Questions about the relationship with the Manager
- How would you describe your relationship with your manager?
- Did you receive the guidance and career development you expected?
- How would you describe his/her management style?
- Did you feel there was mutual respect between you and your manager?
- How valued did you feel in your role in the team/department or organization?
Job Content questions
- What did you really enjoy about your job?
- Was there anything you found frustrating about your job or particular tasks?
- Did you work particularly long hours? What is your opinion on the work-life balance here?
- In particular, what attracted you to the new job you’ve been offered?
- What was your view on the appraisal process?
- Did you feel your skills and knowledge were fully utilized in your role?
- What was your view on the promotion or progression opportunities?
Training & Development questions
- Did you receive adequate training in relation to carrying out your duties?
- In general, what did you think of the training on offer at the company?
- What do you think about the development opportunities available to you within your job role?
- Were there opportunities to improve your existing skills and knowledge?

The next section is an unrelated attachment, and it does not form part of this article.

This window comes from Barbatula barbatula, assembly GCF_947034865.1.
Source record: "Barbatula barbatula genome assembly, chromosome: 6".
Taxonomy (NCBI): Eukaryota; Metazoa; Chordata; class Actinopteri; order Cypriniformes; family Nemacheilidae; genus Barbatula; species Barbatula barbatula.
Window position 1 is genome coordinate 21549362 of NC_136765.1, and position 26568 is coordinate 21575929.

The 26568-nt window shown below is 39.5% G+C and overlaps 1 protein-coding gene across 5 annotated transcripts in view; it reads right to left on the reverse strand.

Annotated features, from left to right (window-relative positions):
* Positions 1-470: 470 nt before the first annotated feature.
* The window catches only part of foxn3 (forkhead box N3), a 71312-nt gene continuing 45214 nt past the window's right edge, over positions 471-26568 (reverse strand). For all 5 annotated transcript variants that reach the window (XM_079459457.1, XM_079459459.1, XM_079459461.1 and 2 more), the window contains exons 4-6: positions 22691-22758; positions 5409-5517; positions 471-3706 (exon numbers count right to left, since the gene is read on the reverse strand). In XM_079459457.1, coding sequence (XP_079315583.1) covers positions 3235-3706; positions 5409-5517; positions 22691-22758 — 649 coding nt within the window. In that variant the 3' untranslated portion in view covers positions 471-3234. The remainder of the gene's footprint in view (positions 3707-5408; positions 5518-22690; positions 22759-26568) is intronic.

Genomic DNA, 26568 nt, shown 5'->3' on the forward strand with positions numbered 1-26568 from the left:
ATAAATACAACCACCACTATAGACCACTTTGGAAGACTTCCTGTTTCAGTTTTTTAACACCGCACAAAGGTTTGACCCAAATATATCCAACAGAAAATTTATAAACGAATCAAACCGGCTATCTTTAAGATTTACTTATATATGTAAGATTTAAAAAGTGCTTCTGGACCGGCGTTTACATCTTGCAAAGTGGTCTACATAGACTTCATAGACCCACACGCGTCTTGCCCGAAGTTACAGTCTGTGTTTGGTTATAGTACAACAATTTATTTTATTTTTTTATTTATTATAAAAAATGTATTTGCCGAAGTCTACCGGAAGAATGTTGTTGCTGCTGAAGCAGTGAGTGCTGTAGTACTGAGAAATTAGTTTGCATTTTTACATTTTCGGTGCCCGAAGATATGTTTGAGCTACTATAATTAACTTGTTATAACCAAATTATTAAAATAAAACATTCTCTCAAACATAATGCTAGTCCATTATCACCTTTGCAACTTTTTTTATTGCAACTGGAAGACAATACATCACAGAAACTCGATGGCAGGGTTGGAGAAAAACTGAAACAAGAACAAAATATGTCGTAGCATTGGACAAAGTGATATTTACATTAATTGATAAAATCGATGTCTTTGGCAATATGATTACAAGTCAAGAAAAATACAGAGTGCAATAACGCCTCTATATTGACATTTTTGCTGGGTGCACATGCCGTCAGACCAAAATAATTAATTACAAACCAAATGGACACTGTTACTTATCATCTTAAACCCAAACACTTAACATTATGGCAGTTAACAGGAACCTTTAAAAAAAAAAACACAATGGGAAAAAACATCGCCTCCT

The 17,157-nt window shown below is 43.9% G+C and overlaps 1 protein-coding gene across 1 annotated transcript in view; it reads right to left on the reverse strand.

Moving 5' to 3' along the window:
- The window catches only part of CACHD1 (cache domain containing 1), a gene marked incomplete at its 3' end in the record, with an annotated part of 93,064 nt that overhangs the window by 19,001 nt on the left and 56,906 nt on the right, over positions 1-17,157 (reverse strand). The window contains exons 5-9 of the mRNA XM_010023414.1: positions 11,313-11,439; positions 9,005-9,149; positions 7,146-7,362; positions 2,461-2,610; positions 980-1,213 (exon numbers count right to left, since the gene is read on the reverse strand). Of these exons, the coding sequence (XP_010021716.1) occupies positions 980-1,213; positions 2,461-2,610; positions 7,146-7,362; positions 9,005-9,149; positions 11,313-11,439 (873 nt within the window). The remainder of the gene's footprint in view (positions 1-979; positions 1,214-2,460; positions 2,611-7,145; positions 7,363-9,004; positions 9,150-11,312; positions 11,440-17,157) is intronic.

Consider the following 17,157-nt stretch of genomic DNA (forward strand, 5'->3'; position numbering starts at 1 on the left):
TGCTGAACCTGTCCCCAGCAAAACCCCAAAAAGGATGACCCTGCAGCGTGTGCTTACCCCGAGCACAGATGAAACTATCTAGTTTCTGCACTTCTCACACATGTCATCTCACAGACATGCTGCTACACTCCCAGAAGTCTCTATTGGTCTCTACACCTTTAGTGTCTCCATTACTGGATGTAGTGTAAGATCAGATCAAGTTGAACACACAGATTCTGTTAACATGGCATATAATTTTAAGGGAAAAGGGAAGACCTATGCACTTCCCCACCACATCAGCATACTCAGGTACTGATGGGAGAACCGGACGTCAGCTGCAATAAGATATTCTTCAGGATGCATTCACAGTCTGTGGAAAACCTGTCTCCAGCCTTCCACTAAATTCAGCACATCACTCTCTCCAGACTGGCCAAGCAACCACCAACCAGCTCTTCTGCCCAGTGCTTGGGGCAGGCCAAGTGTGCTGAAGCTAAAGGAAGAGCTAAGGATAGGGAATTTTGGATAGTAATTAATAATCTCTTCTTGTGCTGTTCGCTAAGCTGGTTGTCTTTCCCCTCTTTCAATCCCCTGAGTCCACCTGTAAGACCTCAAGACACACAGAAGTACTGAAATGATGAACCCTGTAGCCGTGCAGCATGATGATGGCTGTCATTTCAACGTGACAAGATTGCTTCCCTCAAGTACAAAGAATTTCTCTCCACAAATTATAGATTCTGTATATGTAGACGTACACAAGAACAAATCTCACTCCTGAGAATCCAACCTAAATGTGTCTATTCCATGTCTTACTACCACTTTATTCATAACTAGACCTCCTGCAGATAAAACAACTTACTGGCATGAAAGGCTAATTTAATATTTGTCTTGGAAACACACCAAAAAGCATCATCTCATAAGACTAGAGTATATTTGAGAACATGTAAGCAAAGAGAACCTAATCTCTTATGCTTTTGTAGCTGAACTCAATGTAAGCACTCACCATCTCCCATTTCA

- Did you have opportunities to learn new skills?
Pay & Benefits
- Did you feel you were paid adequately for the job role you performed?
- What are your views on the benefits package (Pension, Healthcare, Dental Insurance, Life Assurance, Gym Membership, etc.)
- Can you share the remuneration package the other company offered?
- Did your pay remain aligned to the cost of living?
Company & Organisation
- When you joined the company did you receive the induction and orientation you expected?
- Take yourself back to your first day, did you receive the welcome you expected?
- Did you have access to all the systems you needed to perform your job role on the first day?
- What have you enjoyed about working at this company?
- Was there anything frustrating about working here?
- Did the organization honour and live up to its values and core principles?
- How did you find the internal communication channels?
- Would you suggest any changes or improvements in the ways the company operators?
- What’s the general morale (in your opinion) within the organization?
In conclusion, the exit interview is the only opportunity to understand the reasons for your employees leaving the organization. I would suggest it’s also another opportunity to understand the strengths of the organization and reveal possible opportunities for improvement.
Because it’s the only opportunity to gather data about the reasons for leaving, it’s worth the time and effort conducting these interviews.
However, if you are going to conduct these interviews, file the information, and do nothing, don’t bother wasting everyone’s time. In other words, the data is only useful if you are prepared to understand, interpret, and use it to make changes.